What is your new TV show Forces of Nature all about?
The show is all about the spectacular things that happen in nature and explains what happens to make it so beautiful. For instance Johannes Kepler, who we normally associate with astronomy, wrote a brilliant book in 1611 called The Six-Cornered Snowflake, which came about because a snowflake landed on him as he crossed the Charles Bridge in Prague. He was taken by how all snowflakes have a unique structure but with perfect, six-sided symmetry.
That’s what we wanted to get across in the show, things that you can see happen every day with shadows of something deeper in them to find. What Kepler did was pay attention to the world around him. That’s what science is all about, paying attention.
So far your Wonders of… series has looked at the Solar System, the Universe and life. What has moved you to focus on the Forces of Nature?
I wanted to look at the deep ideas in science and how they affect the world that we live in, for example relativity. When Einstein was thinking about relativity he began to wonder why, if the Earth is spinning at 600mph (in Britain), could we not feel it when we are standing still?
Forces of Nature is a completely different form of show from what I’ve done before. I was originally going to narrate over incredible videos of what happens at a microscopic level with these big scientific concepts, but we decided to make it a little more like the other series and I’ll still be on screen.
Will you venture into the world of biology now?
Forces of Nature is about the big ideas in science but it is still heavily a programme about physics. But I think we’ve moved on from the traditional categories in science of physics, biology and chemistry. Everything is so interconnected that it doesn’t make sense to limit ourselves into these areas now.
I have become increasingly worried about extreme discourse, especially on social media like Twitter. Since we first started crawling out of caves we have questioned everything, that’s how we have evolved as a species, and as scientists the best thing that can happen is to be proven wrong as it keeps us striving for more answers and a better understanding of the world.
What I see on Twitter is people believing and arguing their point no matter what and not accepting any other answer. Thinking you’re right all the time is the route back to the stone age! Take for example Kepler’s book on snowflakes. It ends with his recognition that ‘more research is needed’; he doesn’t know enough about the shape of the snowflake and that future generations should continue the study to work it out.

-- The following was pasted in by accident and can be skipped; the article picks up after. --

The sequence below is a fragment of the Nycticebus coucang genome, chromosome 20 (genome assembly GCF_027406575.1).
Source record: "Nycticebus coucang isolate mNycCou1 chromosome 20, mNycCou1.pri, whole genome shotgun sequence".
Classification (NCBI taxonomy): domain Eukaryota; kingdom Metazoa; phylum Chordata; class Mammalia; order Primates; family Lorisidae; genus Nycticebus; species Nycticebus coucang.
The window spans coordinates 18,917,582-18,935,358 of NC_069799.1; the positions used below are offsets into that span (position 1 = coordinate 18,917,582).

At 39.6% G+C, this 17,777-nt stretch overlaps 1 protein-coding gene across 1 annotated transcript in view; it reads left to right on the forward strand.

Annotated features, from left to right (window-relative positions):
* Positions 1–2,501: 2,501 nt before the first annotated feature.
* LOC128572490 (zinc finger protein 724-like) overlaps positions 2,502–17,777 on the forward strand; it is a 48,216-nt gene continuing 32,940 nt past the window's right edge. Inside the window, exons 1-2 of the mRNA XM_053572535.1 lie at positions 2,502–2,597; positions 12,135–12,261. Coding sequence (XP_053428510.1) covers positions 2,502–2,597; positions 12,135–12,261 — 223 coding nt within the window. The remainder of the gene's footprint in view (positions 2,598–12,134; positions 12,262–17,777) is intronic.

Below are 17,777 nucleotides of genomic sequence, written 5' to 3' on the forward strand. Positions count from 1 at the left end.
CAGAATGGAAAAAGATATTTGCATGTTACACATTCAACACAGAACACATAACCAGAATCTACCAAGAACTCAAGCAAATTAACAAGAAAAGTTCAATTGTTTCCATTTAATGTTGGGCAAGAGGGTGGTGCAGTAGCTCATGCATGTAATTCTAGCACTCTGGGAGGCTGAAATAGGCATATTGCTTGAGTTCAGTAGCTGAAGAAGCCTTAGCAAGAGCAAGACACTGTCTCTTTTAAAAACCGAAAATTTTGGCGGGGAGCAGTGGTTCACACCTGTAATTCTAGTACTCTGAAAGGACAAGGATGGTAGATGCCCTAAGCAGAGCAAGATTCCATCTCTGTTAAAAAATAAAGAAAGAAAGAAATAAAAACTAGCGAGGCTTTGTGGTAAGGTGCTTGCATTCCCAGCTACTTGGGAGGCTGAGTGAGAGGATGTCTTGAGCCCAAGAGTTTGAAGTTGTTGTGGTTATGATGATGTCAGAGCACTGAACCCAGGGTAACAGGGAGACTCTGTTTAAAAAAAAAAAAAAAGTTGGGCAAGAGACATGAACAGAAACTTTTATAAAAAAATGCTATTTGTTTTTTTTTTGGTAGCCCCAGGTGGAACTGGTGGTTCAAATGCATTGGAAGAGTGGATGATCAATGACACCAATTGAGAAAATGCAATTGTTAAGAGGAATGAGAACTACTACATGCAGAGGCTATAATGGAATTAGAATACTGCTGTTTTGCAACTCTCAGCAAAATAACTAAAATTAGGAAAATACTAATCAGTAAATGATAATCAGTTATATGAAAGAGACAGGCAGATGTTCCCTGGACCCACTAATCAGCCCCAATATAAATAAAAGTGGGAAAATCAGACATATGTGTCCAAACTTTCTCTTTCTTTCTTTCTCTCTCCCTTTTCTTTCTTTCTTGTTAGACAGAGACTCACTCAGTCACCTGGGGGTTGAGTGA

We recently asked Sir David Attenborough what his worst experience filming was. A few years ago he said he would like to pass the torch over to you, so in light of that what have been your hairiest moments?
I’ve found that the hairiest moments tend to be the most enjoyable. For example while we were thinking about Einstein and relativity we decided to test if we could move faster than the spin of the Earth. BAE lent us one of their Eurofighters, it’s a really beautiful plane, and we took off after sunset to see if we could outrun the Earth and see a second sunset. We were flying at over 600mph but it was beautiful to see the colours come back over the horizon for the second time.
Another incredible thing we wanted to test is how light is affected by water. To do this we needed to find the clearest water in the world, which is actually in Iceland, between the continental plates of Europe and America. I wore a red swimsuit and dived down into the beautiful crystal-clear waters. When we got to a certain depth the red of the swimsuit just disappeared because the wavelengths from the Sun couldn’t penetrate down that far. It was amazing.
If you could be involved in any other TV show, whether it’s science-related or not, what would it be?
I would really like to put the Infinite Monkey Cage on television. I think there is definitely space for engaging scientific discussion on the TV, but I would keep doing the show on radio. We’ve done nearly 80 episodes now and I just love doing it. In fact Robin Ince (check out his monthly column in BBC Focus magazine) and I are doing something in the future where it will be just the two of us on stage, so more like two monkeys rather than an infinite number.
Tim Peake is back from the ISS and has inspired the next generation of scientists. What do you think the future holds for science in the UK?
It’s difficult. Along with the United States we have some of the best universities at conducting research here in the UK, and pound for pound we are the best value for money in the world. But that can only really be the case with continued investment, and anything that we do that will limit the resources we can put in will weaken our position. On the other hand the more we invest in science the more we’ll get out.
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